Satellite television and other dish shaped receivers (such as microwave receivers) have a parabolic shape that can be adapted to solar cooking. To get much power, you would probably want a dish that is about 1 meter in diameter or larger.
However, there is a problem with using these dishes for solar cooking. The focal point will probably be high above the edges of the dish. That means that it can be too easy for a cook or the child of a cook or some other person to put their hands (or even their face) in the concentrated beam of light and suffer severe burns. I think most serious designers of parabolic solar cookers are concerned about the problem of accidental burns or accidental blinding if the concentrated light strikes someone's eye. I have heard of four main ways to reduce the burn hazard.
One is to redesign the shape of the dish so that the focal point is low--well inside the bowl-shape of the dish where it is much less likely that someone will put their hand or face.
Another method is to mount the cooking pot on a rotating arm--then the cook moves the arm to remove the pot from the focal point when the cook needs to open the pot. This way, the cook does not have to reach their hand near the focal point.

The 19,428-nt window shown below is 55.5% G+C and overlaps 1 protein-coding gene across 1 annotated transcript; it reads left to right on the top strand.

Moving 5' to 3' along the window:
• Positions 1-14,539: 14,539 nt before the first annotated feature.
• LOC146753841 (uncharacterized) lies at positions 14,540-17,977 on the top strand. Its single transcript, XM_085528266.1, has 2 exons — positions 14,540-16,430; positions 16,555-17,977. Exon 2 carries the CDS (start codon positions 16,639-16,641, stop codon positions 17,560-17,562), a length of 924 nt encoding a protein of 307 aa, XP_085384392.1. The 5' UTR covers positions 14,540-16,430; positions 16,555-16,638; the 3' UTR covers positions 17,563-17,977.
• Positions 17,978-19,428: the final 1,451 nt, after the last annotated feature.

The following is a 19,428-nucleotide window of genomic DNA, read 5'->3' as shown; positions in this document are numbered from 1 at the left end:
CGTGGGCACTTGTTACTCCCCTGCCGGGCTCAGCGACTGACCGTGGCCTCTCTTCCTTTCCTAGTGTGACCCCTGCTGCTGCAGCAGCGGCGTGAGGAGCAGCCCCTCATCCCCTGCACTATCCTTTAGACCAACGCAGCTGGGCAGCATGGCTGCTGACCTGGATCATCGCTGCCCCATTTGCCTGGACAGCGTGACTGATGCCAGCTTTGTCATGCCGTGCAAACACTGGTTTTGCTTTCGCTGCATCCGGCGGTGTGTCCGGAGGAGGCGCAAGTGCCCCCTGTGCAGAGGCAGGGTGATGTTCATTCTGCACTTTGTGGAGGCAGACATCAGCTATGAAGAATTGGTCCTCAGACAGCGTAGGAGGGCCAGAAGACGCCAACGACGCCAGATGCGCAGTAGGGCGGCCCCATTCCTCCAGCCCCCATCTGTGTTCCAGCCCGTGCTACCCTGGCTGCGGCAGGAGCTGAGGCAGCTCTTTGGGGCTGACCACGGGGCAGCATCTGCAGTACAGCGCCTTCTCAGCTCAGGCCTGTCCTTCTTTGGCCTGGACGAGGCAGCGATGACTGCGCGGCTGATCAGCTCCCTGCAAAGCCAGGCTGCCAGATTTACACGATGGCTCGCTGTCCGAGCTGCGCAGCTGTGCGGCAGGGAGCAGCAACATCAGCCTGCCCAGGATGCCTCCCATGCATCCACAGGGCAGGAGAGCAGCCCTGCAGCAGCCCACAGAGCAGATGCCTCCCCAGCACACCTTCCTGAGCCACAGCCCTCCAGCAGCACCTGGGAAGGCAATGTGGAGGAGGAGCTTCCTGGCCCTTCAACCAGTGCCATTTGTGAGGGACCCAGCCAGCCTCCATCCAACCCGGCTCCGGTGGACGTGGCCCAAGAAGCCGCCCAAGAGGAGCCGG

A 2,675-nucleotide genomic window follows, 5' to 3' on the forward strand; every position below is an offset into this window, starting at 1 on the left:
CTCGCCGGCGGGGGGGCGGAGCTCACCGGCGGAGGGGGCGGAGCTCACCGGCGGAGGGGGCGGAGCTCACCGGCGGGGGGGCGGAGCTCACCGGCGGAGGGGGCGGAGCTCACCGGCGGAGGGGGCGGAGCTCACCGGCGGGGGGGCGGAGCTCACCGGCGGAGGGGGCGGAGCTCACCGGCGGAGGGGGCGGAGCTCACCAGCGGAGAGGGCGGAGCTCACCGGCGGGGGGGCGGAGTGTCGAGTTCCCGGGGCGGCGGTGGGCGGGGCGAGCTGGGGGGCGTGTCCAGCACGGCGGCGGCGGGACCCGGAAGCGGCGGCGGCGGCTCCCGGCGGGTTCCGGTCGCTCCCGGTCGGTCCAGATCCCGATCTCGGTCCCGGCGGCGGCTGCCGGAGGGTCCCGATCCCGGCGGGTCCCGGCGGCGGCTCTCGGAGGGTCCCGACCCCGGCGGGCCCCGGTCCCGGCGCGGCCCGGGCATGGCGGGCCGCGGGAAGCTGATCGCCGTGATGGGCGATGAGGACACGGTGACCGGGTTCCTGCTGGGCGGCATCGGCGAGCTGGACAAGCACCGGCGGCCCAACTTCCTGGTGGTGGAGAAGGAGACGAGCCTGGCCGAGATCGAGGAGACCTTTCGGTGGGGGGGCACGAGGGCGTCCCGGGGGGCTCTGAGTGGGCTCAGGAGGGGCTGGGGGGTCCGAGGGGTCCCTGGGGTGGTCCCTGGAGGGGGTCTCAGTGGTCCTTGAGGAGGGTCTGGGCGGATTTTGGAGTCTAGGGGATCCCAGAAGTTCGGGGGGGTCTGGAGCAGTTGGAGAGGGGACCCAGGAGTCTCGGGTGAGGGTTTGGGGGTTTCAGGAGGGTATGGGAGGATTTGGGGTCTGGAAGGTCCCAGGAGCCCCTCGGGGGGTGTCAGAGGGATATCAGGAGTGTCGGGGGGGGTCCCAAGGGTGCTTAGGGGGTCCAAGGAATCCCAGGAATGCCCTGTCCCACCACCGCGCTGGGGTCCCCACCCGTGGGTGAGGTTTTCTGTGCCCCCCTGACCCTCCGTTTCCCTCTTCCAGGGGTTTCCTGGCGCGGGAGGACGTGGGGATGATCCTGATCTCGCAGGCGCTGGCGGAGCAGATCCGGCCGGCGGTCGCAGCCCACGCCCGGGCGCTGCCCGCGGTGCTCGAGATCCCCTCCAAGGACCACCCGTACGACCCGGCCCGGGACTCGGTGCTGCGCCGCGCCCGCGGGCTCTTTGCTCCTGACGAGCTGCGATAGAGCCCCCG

Another method is to redesign the shape of the dish so that instead of a narrow point focus, the focus is more spread out--perhaps over an area of 5 centimeter or more in diameter. This reduces the intensity so that a person can move their hand away before they are badly burned.
Another method is to use two paraboloid reflectors, each one representing less than 180 degrees of a circle. This method would allow designs that get as much solar power to the cooking pot as the bowl-shaped dish designs do, but the power would be in two beams of light, instead of one, so that each beam would be of 1/2 intensity and thus would not burn people as quickly, giving them time to move before severe damage is done.
Some designs use more than one of those four methods.
In short, there are safety problems with using a television or microwave dish as the form for a parabolic solar cooker.
Also, stability in wind is an issue that all designers of solar cookers have to consider. Large bowl-shaped reflectors can be difficult to keep stable in wind. I think the high focal point makes it necessary to mount the pot well above the rim of the dish. In windy conditions, this could add to the instability of the parabolic cooker.
Keeping the dish very close to the ground would give it a lower center of gravity and improve stability in the wind. However, having a large parabolic dish that is very close to the ground could be very awkward for the user.
My message is that making a solar cooker from satellite dishes is possible, but that you should be cautious and careful both in designing it and using it.
With that being said, there are sources of information for those interested in converting satellite dishes to solar cookers in the external links below.
Mexican "Chip Bags" Solar Cooker
Here is the video of a Solar Cooker I build using Chips and cookie bags as reflector Material. The video is in Spanish with German subtitles, but it should be easy to understand just watching the steps.
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